Allegheny County Teaches Police to Spot Mental Illness, Speeding Treatment

By Puko, Tim | Tribune-Review/Pittsburgh Tribune-Review, October 5, 2009 | Go to article overview

Allegheny County Teaches Police to Spot Mental Illness, Speeding Treatment


Puko, Tim, Tribune-Review/Pittsburgh Tribune-Review


When Rudy Thornhill grabbed a knife on a tumultuous night last fall, his mother feared he might hurt himself, and she didn't know what to do but to call for police.

When police arrived at their Penn Hills home, they came in holding rifles at their sides, Linda Thornhill said.

It was a panicked, traumatic experience for a family rocked by Rudy's internal struggles.

Rudy, 20, has spent most of his life dealing with attention- deficit/hyperactivity disorder, depression and sleep disorders, and much of the past year mourning his father's death.

Police didn't know about this before they drew their guns -- but they didn't ask, either, Linda Thornhill said.

Rudy left peacefully when the officers returned a second time without guns. No one was hurt, and he eventually got the treatment he needed. But his mother shudders when she thinks about how differently it could have turned out.

Allegheny County officials are working -- with Linda's help -- to try to prevent just these kinds of scenes and get quicker help to people suffering from behavioral disorders.

The county Department of Human Services has worked for three years to train Pittsburgh and some suburban police to better recognize mental illnesses. Officers are being trained in crisis intervention, and given places to take people for treatment instead of just throwing them in jail. That helps police get back on the street faster to deal with crime.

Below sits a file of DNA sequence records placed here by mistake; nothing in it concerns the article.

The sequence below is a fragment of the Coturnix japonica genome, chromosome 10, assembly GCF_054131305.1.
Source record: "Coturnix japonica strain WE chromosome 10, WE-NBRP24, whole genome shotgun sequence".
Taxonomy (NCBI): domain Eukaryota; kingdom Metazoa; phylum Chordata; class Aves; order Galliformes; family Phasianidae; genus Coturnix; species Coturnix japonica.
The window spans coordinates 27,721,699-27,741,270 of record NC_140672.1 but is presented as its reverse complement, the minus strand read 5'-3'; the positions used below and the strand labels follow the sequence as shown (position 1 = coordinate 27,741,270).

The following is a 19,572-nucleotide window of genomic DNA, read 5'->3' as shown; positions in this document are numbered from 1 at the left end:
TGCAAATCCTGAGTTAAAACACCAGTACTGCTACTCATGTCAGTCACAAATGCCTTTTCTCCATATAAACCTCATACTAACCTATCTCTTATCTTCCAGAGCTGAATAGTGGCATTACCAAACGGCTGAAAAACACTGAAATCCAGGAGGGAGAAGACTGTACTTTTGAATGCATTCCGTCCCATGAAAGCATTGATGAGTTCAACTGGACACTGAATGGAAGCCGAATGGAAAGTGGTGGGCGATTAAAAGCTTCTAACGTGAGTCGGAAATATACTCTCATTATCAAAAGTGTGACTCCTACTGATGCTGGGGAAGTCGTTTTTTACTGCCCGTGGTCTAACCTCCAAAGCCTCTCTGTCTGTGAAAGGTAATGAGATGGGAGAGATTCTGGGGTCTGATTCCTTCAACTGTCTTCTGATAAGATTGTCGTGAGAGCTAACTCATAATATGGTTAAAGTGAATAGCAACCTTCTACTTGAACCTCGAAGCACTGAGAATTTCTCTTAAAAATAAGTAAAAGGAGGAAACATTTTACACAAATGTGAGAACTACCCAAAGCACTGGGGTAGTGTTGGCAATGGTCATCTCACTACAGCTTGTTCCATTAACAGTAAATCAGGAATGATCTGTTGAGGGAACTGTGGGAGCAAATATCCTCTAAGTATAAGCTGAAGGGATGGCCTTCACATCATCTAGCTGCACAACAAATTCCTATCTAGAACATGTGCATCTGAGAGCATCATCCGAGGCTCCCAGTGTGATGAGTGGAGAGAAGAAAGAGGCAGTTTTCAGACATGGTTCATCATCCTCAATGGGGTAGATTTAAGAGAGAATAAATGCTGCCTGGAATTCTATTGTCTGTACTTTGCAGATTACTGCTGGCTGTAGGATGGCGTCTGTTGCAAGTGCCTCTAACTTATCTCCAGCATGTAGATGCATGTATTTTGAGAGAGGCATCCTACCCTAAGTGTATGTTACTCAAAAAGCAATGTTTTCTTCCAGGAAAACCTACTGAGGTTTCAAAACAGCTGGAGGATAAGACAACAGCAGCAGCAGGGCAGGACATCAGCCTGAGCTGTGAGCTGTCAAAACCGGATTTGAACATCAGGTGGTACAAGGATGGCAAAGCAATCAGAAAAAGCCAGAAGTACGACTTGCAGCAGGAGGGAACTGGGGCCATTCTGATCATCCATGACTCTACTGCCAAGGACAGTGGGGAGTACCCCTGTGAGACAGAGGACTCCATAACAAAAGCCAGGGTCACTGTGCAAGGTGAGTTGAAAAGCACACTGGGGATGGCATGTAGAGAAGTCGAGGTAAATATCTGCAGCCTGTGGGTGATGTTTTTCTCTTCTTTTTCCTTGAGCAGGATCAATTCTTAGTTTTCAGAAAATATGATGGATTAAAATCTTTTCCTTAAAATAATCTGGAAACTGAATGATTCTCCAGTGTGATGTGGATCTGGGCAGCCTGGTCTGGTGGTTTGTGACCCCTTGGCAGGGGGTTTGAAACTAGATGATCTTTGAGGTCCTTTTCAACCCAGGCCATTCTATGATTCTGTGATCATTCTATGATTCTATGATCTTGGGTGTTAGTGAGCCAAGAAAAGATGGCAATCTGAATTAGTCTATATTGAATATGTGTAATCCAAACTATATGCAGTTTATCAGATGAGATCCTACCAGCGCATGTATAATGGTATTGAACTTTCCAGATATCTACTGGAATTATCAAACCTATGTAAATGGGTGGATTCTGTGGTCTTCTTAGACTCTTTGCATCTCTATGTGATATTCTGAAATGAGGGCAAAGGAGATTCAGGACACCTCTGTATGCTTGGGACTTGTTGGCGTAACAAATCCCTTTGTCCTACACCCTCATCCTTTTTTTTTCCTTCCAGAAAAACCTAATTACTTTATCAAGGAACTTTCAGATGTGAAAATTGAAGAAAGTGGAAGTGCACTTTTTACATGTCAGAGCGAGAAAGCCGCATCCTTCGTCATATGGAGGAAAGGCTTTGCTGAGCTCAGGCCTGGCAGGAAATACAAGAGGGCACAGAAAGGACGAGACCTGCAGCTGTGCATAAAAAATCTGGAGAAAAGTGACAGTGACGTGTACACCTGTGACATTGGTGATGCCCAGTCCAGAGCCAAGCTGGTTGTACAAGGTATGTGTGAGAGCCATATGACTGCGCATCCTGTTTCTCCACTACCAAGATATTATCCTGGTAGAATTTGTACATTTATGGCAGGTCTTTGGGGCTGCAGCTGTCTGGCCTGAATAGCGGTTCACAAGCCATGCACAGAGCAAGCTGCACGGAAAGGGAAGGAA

"I know they don't have a lot of time to ask questions, but, with the training, they would know exactly what to ask," said Linda Thornhill, a parental adviser for the crisis intervention program's developers. "I hope that it really helps ease the tension between families and police. I'm hoping that some understanding comes about how hard this is on everybody."

The effort started with a $250,000 federal grant in 2006. It has drawn national attention and $101,000 from the John D. and Catherine T. MacArthur Foundation to expand to help children with mental illness. County officials are applying for more money with the hope of expanding training for suburban police and school officials, and training to help veterans in 2010.

The program is designed to be effective on several levels. Supporters say it more quickly connects people with treatment. It reduces jail crowding and court costs by redirecting people who commit minor crimes for which they receive citations, or no crimes at all. It frees police from overseeing mental health screenings that could hold them for hours.

"The crisis intervention team is one of the greatest programs that we have right now," said Amy McNicholas Kroll, the Human Services Department's director of justice-related services, which oversees the program. "We really feel if you can stop anyone from penetrating the criminal justice system from the very beginning, that is the biggest ... savings."

By collaborating with police, the courts, schools and health centers, the crisis intervention program is the kind of preventive strategy that resulted from long-term reform at the department, said outside observers who often partner with it. Once known for a troubled child-welfare system and angry conflicts with people it served, Human Services has become a model for effective, efficient care, they said. …

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